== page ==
American Samoa Gov’t v. Masaniai,

AMERICAN SAMOA GOVERNMENT

v.

MALESALA aka TAULAGA MASANIAI, Defendant

High Court of American Samoa
Trial Division

CR No. 9-87

June 29, 1987

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Although a defendant cannot be convicted of a crime unless the evidence establishes his guilt beyond a reasonable doubt, a conviction should not be vacated merely because at some time after the conviction the accumulation of evidence against the defendant falls slightly below this standard.

That a complaining witness in a sexual assault case later recants her testimony does not of itself require that the conviction be vacated.

Conviction of father for sex crimes against his minor daughter should not be vacated on account of later statement by the complaining witness that she had testified falsely at trial, at least where (1) other witnesses reaffirmed their testimony concerning defendant's admissions and (2) court concluded from testimony and demeanor of complaining witness that she had testified truthfully at trial and had been moved to recant only because of pressure from her family and a desire to help her father.

Before REES, Chief Justice, TAUANU'U, Chief Associate Judge, and AFUOLA, Associate Judge.

Counsel: For the Government, William Wallace, Assistant Attorney General
For Defendant, Charles Ala'ilima

On Motion to Vacate Judgment:

The prisoner, Malesala Masaniai, was convicted of Sodomy and Sexual Abuse in the First Degree. The complaining witness was his seventeen-year-old [4ASR2d184] daughter. He was sentenced to concurrent terms of five and ten years in the correctional facility, with the sentences suspended on condition that two years actually be served.

About two months after Masaniai's conviction, defense counsel moved for a reduction of sentence and proposed to call the victim as a witness at the hearing on this motion. On the day set for the hearing, defense counsel informed the Court that although the witness had originally been called for the purpose of requesting clemency for her father, counsel had just been informed that she might instead recant the testimony she gave at trial. In this case the defense would request not that the sentence be reduced but that the conviction be vacated. The court continued the matter for two weeks so that both sides could prepare for a hearing on such a motion.

At the hearing, the prisoner's daughter did recant her testimony. The government then recalled one of the witnesses at the trial, a social worker who had been assigned to investigate this and previous allegations of sexual abuse by Mr. Masaniai. This witness reiterated his earlier testimony that Masaniai had admitted performing sexual acts upon his daughter on the pretext of checking to see whether she was a virgin. The social worker also testified that the victim had recently told him of her intention to lie to the Court in order to secure her father's release.

Defense counsel argues that the victim's new testimony must at least induce a reasonable doubt about whether Masaniai committed the crime, and that his conviction must therefore be vacated. Although in light of our factual conclusion it is unnecessary for us to reach this question, we doubt that this is the test to be applied to a motion such as this one. It is one thing to say that the defendant must be acquitted even if the judge or jury believes him to be guilty unless the government has met the extraordinarily difficult burden of proving him guilty beyond a reasonable doubt. It is quite another thing to say that the record of every trial shall remain perpetually open and that the defendant must be set free ---again, even if the judge or jury still believes him guilty ---if at any future moment the accumulation of evidence against the defendant should fall slightly below the formidable standard it once met. The family and friends of every convicted criminal would have a strong incentive to effect changes in [4ASR2d185] the testimony of every witness and all the time in the world to accomplish this task.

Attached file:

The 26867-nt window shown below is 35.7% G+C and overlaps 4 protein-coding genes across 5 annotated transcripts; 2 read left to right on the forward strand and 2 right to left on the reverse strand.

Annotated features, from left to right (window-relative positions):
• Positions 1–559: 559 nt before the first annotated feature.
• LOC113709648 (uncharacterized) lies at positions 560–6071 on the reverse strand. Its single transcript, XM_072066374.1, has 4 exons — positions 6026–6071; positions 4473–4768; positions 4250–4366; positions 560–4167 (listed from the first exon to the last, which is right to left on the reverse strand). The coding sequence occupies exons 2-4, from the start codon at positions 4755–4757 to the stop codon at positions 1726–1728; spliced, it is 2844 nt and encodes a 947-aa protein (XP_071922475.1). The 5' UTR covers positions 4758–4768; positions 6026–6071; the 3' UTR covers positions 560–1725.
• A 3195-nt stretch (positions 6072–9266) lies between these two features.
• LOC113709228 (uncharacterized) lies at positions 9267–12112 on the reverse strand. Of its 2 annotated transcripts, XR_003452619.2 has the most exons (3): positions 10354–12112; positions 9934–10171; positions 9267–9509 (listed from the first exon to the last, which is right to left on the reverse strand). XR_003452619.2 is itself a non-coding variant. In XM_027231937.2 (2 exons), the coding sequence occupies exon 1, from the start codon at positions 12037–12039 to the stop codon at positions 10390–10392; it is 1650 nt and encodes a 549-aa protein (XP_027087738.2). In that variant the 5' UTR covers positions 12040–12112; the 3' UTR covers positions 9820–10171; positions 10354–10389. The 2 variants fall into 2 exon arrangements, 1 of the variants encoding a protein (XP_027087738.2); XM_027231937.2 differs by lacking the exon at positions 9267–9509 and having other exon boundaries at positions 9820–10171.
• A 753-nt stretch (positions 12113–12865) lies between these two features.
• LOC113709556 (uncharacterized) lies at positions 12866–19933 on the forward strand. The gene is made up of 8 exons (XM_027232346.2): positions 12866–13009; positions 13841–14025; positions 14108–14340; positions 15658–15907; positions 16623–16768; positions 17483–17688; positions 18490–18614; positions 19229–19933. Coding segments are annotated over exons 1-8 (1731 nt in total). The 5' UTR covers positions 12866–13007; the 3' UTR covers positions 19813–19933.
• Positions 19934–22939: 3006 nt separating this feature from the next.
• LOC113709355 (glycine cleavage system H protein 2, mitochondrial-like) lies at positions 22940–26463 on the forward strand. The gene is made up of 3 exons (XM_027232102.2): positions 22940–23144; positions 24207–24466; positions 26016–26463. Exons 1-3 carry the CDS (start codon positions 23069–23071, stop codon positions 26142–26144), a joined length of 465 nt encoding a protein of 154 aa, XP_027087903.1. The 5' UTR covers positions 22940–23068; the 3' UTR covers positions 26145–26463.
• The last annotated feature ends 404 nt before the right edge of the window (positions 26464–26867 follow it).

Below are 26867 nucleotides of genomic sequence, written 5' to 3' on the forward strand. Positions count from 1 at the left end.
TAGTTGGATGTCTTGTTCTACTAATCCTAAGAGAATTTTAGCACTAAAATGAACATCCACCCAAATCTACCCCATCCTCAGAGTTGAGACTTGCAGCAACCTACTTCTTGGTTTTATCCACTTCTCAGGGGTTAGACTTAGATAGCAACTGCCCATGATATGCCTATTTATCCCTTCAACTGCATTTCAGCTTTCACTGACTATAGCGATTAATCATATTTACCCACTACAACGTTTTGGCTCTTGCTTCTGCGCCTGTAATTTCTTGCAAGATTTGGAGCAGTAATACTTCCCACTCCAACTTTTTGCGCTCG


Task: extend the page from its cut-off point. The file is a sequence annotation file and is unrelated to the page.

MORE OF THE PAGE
In this case, however, even the application of such a standard would not change the result. Both judges who convicted the prisoner are still convinced beyond a reasonable doubt that he is guilty.

Several factors lead us to this conclusion: First, the testimony of the social worker to which we have already referred, as well as the unrecanted testimony of another witness who testified that Mr. Masaniai had admitted the act to her. Second, the demeanor of the complaining witness, which at trial was that of a witness who was telling the truth and at the recent hearing was that of a witness who was lying in order to protect a loved one. Third, the victim's admission ---after an initial denial that her testimony was induced in any way by her family ---that she had decided to recant after her attempts to be reaccepted as a member of her family had been rebuffed, and that when she went to visit her father in the correctional facility virtually his first words to her were that his fate was in her hands.

The Court has always clearly understood that the victim loves her family and does not wish to punish her father for what he did. We understand and sympathize with her feelings about this, and we admire her willingness to help her father although we cannot condone the means she has chosen. Under the circumstances ---including the seriousness of the crime and Mr. Masaniai's determination to evade .its consequences by lying and by getting other family members to lie for him, which effectively eliminated the alternative of family counseling--- the Court concluded that punishment was necessary. The most recent episode bolsters that conclusion.

The motions are denied.

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